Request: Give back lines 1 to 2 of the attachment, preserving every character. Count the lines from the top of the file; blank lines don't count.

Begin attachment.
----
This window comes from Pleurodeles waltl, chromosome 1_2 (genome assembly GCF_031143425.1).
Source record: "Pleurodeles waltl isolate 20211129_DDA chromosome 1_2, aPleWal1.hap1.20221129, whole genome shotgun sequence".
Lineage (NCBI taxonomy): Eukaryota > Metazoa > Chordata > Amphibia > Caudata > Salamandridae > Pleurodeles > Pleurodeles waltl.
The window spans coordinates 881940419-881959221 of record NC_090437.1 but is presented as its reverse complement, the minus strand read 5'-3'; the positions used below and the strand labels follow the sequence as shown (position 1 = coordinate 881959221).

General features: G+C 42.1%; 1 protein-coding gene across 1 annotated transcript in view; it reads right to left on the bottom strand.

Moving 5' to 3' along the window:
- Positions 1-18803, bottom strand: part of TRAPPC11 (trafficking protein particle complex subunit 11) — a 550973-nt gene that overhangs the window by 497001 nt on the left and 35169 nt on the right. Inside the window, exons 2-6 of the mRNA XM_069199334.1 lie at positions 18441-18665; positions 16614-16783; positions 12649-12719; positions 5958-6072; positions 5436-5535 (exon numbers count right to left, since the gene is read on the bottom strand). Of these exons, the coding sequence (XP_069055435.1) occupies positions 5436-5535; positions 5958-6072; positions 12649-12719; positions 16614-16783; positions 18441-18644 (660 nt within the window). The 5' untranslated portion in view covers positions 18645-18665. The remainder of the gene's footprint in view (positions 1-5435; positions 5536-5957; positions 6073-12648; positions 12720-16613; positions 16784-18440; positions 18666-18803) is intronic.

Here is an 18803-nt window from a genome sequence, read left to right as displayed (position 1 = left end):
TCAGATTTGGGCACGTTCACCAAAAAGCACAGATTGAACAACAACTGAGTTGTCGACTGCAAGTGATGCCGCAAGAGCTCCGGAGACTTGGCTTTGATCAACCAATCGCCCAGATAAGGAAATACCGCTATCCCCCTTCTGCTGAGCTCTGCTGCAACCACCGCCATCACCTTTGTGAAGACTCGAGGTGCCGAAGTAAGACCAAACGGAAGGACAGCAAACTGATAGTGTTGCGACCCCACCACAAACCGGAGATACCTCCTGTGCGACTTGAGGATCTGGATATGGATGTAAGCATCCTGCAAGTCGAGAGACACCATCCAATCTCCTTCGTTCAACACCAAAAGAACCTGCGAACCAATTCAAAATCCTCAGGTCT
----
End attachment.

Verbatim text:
This window comes from Pleurodeles waltl, chromosome 1_2 (genome assembly GCF_031143425.1).
Source record: "Pleurodeles waltl isolate 20211129_DDA chromosome 1_2, aPleWal1.hap1.20221129, whole genome shotgun sequence".